The three young Black brothers (William, Bryan and Kentrell Zanders) roam a New Orleans dreamscape, and the Ross Brothers follow. The boys have freedom in their childhood domain, freedom to be themselves, freedom to experience and express. The film opens with William, the youngest, relating a dream:

“I don’t really have dreams, but last night I did. It was actually a closeup of my future, though. It was like a flash coming up. Like a flashback, except a flash to the future. I was dreaming I see me in the NFL, and I was playing for the New York Giants. I have like six Super Bowl rings – all six of ‘em on one finger. After I was done with football, I actually went to became a lawyer. And after I retired that, I became an architect, and I was like, life ain’t gonna be always what it seems. So, gotta keep movin’ on.”

Vibrant and sometimes lurid scenes of New Orleans nightlife mingle with a boy’s life. A woman dressed as a kind of fairy godmother plays the recorder in the night and teaches a smiling William. A woman and man flirt on a bench. A burlesque dancer entertains a crowd. Musicians play. The boys talk and talk and watch and play their way through it all on one warm New Orleans night. William delivers another monologue, saying that some call this planet “the devil’s world,” and that he hopes to be reborn as someone who isn’t bullied by bigger kids, that he hopes to go to a heaven where people are better to each other. “But there’s always a downer.” As morning comes, the boys are seated next to the riverbank, playing with their dog, Buttercup, and watching the tide and ships. William has the last words.

“Or else I could just get sucked up into the sea. Just like that.”

William is a child of wonderful imagination, fully expressing and creating throughout this magical night, probably not unlike many of his days and nights. He’s been bullied, his family is clearly not well off, he has to make do with what he’s got. His words seem dissociated, alienated and surreal, as if they were a needed escape from his reality and uncertain future.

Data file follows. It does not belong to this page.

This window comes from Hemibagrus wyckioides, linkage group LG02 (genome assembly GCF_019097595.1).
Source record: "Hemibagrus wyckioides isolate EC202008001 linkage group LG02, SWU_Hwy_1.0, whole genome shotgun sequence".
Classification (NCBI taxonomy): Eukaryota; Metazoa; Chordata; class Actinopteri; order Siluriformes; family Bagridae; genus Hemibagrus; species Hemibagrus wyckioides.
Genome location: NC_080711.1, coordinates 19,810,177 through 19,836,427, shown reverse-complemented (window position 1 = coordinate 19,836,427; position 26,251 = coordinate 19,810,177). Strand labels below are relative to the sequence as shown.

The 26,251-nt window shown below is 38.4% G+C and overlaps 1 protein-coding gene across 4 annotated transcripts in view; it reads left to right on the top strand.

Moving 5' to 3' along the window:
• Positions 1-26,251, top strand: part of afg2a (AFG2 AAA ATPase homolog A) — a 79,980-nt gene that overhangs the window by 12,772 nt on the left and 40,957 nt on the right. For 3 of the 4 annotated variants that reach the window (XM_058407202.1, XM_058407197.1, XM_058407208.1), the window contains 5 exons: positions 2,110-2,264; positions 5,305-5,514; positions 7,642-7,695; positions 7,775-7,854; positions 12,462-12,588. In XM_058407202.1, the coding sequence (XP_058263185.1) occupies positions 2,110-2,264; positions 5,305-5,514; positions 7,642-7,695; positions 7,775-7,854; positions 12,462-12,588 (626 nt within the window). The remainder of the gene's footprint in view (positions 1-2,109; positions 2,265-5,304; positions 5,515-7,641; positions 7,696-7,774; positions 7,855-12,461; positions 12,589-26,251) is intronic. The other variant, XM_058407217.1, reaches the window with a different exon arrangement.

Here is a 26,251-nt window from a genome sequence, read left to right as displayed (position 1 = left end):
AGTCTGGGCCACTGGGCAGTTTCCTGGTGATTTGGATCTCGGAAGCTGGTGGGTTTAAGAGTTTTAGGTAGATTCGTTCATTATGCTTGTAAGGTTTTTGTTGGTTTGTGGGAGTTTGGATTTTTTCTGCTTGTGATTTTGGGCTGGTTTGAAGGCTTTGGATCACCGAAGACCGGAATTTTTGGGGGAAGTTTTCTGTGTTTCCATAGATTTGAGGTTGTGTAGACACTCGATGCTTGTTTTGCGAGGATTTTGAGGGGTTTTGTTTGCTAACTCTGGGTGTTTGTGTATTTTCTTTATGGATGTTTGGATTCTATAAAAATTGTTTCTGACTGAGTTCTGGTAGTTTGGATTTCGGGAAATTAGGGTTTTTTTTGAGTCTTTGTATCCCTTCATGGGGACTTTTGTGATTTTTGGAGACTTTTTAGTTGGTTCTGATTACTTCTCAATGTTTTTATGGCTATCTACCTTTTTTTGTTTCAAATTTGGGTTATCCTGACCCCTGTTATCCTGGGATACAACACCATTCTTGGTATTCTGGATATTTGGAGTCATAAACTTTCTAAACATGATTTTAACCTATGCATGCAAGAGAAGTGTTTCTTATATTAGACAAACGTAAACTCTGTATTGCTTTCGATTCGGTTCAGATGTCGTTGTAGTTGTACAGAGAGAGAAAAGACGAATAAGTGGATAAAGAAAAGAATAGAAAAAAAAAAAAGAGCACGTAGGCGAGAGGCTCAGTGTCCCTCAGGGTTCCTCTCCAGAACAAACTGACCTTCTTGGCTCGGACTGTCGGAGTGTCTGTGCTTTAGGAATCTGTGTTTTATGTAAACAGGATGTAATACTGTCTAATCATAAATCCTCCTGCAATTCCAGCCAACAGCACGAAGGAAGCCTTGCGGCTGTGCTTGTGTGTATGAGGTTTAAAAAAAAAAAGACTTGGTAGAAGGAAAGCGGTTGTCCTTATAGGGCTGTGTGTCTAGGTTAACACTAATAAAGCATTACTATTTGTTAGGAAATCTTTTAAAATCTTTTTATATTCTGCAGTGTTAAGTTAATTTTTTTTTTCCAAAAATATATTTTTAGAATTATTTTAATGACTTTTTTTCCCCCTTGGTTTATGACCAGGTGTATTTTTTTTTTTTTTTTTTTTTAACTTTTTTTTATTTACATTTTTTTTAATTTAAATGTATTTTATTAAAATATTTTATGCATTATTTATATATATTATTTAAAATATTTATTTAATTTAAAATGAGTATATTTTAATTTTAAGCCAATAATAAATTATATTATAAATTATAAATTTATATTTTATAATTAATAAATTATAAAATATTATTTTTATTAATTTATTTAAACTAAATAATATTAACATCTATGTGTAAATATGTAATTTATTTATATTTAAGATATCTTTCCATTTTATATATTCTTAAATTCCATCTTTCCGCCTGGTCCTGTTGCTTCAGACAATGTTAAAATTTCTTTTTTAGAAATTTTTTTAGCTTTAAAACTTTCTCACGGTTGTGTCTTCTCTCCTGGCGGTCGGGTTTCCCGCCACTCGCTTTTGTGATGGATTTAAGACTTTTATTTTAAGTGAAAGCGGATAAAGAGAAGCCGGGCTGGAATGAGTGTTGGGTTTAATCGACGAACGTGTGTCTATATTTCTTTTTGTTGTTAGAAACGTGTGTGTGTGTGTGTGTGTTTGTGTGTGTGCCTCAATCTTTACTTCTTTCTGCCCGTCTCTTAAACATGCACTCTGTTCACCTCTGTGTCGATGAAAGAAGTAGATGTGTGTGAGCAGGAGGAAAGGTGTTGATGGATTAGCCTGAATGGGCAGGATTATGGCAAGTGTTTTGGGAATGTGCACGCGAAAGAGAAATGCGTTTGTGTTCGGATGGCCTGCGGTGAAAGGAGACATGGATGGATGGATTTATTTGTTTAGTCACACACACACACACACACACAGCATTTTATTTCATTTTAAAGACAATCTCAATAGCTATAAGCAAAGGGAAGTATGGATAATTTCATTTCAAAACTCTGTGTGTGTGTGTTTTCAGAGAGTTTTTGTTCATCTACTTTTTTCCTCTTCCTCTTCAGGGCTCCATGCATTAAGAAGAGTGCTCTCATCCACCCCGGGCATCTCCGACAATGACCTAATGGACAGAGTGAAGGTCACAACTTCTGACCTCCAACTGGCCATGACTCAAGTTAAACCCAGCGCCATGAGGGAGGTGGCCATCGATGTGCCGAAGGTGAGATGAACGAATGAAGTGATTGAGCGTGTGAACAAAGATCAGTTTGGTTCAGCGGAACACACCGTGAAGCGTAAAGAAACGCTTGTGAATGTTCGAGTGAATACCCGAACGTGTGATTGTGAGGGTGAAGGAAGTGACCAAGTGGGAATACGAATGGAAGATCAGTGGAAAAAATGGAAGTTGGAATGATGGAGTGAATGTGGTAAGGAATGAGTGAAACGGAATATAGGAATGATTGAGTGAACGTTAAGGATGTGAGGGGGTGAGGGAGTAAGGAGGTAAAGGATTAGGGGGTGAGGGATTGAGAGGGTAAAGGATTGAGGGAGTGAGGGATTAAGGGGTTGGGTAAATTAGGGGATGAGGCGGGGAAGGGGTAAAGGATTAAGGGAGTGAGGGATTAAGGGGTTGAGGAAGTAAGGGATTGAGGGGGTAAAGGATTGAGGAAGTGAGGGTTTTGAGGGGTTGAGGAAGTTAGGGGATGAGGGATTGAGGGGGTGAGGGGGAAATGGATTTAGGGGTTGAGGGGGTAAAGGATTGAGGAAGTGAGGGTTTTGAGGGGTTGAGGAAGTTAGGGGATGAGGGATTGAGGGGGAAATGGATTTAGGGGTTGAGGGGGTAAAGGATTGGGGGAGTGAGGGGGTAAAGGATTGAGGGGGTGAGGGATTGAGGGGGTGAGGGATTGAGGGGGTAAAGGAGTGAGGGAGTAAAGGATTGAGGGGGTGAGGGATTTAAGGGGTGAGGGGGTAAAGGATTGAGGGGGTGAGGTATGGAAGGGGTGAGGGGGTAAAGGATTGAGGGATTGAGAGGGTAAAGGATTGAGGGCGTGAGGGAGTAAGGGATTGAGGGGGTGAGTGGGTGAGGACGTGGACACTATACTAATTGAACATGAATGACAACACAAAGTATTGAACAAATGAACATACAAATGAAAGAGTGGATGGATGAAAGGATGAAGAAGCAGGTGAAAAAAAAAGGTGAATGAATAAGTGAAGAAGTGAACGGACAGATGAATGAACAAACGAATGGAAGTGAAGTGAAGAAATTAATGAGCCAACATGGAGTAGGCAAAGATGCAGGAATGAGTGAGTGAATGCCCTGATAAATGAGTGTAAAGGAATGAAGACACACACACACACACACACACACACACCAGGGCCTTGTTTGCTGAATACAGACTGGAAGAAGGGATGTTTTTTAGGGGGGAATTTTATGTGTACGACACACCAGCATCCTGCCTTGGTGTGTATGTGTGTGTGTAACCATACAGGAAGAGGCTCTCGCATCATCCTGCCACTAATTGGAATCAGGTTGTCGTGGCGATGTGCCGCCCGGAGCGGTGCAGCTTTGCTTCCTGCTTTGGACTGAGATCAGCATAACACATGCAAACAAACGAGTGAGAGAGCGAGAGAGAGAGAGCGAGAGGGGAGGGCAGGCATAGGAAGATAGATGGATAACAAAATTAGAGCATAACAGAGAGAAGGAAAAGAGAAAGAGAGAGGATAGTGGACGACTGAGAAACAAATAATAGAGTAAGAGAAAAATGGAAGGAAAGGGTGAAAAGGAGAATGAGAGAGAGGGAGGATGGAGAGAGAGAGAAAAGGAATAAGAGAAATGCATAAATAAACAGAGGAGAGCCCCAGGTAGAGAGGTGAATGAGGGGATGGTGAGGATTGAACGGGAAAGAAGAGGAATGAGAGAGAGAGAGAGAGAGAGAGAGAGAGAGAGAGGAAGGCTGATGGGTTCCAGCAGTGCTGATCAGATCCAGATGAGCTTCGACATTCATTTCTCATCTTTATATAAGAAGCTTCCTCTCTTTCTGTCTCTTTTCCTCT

It’s a modern comic trope for children to be more adult than adults, but William’s flights of fancy and invention make him the child philosopher of the floating world of New Orleans’ hedonistic pleasures and visible, if romanticized, brutal edge. He practically invents reincarnation, a heavenly afterlife, and nihilism on-the-fly as an adolescent. Thousands of years ago, adults actually took all of these fantasies seriously, invented religions, and then tormented each other with them, as if they knew what’s what. I imagine a 10,000 year-old William, reborn as a child, shaking his head and laughing at the gullibility of grown-ups.

The true story is that this kid has not gotten a lot of breaks, and he’ll need a lot of caring adults in his life to survive and have a shot at thriving. He’ll need a caring society. That’s my personal reality principle expressing itself, the brooding stone that I want to breathe into birth, the stone that’s gathered moss and is ready to burst into flame.

“From Being Black is Not a Risk Factor, see references”

My last two posts were about delusions. White Supremacy and much of Christianity are self-centered and thus delusional, because they ignore the reality of interdependence, are highly conformist and hierarchical, and represent an escape from the vulnerability of genuine relationship. They have caused genocide, countless atrocities, and a deadlocked, seemingly impassable state of ignorance about suffering and its causes. They both devalue those not deemed “acceptable,” whether Black, Indigenous, Asian, Latinx, Queer or non-Christian.